Sam: A partnership like this really does validate the entire industry. Think about it: A year ago, it was so difficult to have a world-class artist, a world-class brand and a company that democratises access all intertwine together, to combine together and collaborate on such a project. It was almost unthinkable. The fact that it has actually happened shows how quickly this industry is evolving and how far it can go.
Esquire: For Block Bar specifically, what inspired the idea to create an NFT marketplace for alcohol?
Sam: Our business is in the spirits and wine industry. When we looked at the NFT marketplace, we thought it was great but there is this barrier for people to understand it fully. Initially, we wanted to sell NFTs directly from luxury brands, such as Johnnie Walker, but we weren't set on spirits and wine. Even more so, we saw a lot of players get into the market simply because it's trendy.
But we discovered an opportunity to leverage blockchain technology to solve an actual problem. We come from the duty-free industry and we saw the obstacles that consumers and brands face, hurdles that have prevented it from reaching its full potential. There are issues with access, authenticity and storage but when you plug in blockchain technology, you have a transparency that solves a lot of problems that also removes barriers for collectors of spirits and NFTs.
Esquire: BossLogic, has the sudden rise of NFTs changed how you approach your art form?
BossLogic: No. It's just an extension of it. Everything that I know, that I've done before, that I've been through, I just apply that as an extra asset. We evolve with technology, and this is just another avenue of that. What are NFTs now, won't be NFTs later on. They'll change – and I want to change with them. I want to make art within the realms I'm in now, and the NFT space. A lot of people want to buy and own my work, but they don't like prints and frames. They like digital art. Now, they can own a piece of that in a digital form that they can do what they want with. We can sell an original piece that's a digital copy, which is crazy to me.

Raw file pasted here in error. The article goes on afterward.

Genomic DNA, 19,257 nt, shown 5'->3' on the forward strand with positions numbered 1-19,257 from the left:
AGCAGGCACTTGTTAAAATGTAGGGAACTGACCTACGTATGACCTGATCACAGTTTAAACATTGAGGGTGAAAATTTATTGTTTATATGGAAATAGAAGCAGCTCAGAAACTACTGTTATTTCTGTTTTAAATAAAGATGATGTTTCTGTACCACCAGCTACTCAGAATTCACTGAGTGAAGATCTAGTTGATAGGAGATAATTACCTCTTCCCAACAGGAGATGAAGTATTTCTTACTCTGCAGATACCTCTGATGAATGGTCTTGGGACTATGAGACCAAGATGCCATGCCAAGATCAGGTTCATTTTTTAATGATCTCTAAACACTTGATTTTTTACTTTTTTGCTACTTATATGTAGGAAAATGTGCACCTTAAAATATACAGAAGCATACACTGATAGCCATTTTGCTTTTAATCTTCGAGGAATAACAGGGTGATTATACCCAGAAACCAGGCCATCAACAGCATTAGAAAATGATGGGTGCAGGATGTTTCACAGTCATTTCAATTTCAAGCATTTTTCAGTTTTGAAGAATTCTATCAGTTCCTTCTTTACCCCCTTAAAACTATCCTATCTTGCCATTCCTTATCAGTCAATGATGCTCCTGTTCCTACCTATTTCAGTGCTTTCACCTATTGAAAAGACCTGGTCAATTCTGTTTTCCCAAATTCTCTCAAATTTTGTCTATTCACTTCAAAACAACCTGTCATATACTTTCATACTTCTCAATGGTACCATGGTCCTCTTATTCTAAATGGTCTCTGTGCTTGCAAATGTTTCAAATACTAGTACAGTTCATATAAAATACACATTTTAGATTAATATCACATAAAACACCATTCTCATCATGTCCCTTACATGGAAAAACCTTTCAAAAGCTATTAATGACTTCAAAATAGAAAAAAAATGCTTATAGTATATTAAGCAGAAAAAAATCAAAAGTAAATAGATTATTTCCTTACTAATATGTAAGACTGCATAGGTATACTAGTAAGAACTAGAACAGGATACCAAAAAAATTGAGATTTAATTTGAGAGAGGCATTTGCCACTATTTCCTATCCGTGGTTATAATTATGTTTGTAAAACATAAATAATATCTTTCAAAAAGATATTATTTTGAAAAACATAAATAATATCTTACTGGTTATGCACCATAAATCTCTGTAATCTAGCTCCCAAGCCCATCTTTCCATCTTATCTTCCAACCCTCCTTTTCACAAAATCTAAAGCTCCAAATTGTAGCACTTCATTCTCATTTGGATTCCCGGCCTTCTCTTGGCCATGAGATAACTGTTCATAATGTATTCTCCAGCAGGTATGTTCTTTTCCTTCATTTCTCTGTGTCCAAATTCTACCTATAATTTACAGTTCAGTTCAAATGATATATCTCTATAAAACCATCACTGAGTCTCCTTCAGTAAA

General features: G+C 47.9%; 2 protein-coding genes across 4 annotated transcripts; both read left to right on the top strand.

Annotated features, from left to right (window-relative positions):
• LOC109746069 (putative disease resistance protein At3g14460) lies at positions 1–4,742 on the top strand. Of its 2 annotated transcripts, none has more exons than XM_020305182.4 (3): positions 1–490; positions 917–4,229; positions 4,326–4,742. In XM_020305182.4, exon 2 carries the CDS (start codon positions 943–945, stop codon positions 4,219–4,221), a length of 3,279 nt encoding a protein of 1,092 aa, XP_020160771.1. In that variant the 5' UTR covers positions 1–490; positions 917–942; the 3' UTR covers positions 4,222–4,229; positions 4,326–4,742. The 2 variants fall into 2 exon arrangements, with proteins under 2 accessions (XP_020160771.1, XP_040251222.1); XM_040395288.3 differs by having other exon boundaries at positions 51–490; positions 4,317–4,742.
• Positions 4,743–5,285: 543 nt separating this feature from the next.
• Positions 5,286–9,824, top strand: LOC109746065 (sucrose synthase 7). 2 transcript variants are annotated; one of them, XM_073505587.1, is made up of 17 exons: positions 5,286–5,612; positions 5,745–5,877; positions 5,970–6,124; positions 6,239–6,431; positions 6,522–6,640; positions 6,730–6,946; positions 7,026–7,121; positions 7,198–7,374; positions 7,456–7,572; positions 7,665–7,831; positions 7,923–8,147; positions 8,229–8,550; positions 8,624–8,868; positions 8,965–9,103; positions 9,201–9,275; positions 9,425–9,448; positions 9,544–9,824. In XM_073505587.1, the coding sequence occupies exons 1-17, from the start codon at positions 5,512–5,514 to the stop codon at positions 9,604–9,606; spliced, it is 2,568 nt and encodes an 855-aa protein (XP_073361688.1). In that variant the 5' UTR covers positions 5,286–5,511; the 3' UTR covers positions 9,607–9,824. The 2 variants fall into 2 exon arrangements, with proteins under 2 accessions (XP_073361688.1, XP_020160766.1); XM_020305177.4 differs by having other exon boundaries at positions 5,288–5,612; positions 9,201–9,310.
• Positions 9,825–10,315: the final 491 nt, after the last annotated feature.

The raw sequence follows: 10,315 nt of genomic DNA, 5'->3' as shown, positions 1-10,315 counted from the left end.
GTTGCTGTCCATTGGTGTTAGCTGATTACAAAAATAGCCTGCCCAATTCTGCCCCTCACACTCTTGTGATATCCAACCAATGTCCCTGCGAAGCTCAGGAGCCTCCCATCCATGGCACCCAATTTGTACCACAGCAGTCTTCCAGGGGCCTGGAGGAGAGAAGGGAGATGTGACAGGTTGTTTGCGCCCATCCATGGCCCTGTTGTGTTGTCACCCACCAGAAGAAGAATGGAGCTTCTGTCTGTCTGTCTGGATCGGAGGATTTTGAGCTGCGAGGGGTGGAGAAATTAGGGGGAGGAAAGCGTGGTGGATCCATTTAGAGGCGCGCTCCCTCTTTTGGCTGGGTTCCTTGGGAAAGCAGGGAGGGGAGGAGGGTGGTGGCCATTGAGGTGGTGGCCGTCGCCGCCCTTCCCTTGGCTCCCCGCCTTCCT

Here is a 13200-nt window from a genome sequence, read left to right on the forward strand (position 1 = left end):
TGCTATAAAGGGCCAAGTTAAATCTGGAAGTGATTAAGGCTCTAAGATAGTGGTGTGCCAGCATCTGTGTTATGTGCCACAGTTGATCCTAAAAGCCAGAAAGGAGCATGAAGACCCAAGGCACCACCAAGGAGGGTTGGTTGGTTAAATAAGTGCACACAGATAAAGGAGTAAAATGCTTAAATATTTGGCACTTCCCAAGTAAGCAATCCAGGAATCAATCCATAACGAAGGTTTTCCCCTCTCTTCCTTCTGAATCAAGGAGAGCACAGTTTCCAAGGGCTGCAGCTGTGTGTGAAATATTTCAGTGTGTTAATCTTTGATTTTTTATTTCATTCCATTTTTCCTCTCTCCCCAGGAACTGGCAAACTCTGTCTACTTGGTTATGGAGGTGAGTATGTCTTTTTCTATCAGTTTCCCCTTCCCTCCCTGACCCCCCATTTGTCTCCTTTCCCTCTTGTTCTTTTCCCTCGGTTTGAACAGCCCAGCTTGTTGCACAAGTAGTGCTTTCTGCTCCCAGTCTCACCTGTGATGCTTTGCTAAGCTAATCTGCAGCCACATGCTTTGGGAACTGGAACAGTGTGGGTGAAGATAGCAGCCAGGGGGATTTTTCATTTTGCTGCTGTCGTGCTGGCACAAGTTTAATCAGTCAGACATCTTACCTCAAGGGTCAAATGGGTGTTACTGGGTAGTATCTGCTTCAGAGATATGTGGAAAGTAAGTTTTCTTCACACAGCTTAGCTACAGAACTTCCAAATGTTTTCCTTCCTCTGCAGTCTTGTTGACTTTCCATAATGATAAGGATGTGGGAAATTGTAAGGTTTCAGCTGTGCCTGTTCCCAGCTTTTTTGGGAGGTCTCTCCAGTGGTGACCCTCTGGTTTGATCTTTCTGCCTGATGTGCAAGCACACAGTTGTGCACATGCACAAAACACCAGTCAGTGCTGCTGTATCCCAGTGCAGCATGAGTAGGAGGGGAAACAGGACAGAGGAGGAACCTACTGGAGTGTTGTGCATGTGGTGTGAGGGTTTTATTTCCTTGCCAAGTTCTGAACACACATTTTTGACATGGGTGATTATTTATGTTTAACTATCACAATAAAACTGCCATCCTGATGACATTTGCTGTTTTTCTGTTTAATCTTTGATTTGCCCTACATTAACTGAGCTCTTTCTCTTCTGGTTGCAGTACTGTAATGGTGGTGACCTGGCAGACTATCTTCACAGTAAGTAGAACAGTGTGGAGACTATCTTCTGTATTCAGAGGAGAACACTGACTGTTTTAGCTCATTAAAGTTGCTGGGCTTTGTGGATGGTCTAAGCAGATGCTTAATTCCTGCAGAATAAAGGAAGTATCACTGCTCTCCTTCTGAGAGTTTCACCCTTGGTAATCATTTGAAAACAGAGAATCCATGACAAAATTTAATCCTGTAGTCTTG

Esquire: So, with all this in mind, is there a pressure to sell out?
Sam: It depends on the project. To be transparent, whenever there's a project like this, there's always going to be that pressure to sell out. But some of the most successful projects to date didn't sell out immediately. We're going after a global demographic but selling out isn't our purpose behind what we do. I don't think people should get into this to make 10 000 units and sell out in five seconds. Part of the reason our collaboration has been so effective is that BossLogic, Johnnie Walker and BlockBar are all on the same page. We're revolutionising an opaque industry and this is our opportunity to change it up and leave our mark on it.
Esquire: Lastly, whether it pertains to alcohol or art, what would you say to skeptics of the NFT phenomenon?
BossLogic: Give it time. Everything starts off with its problems, issues and hiccups. But if you give it time, you'll see it grow into something you'd want to be part of. It's inevitable: Eventually, majority of the people are going to be a part of it. You know how gaming has downloadable content? NFTs are the downloadable content of everything else.
Dov: The fact that you see the biggest brands in the world start to join this new technology, shows you that there's something behind it. They appreciate the authenticity and ownership that comes with it. When you see the underlying technology behind NFTs, you'll realise that it's groundbreaking. This is going to be the way forward.
Sam: I thinks it's still very early and I'd urge the skeptics to do their research. With any new innovative tech that comes out, there's always going to be pushback. One day, every person and every brand is going to be involved with NFTs in some way. Also, as with all things, there are a lot of 'what ifs' attached to it. You can draw parallels to the physical world and find very similar issues with the way things are. So, do the research.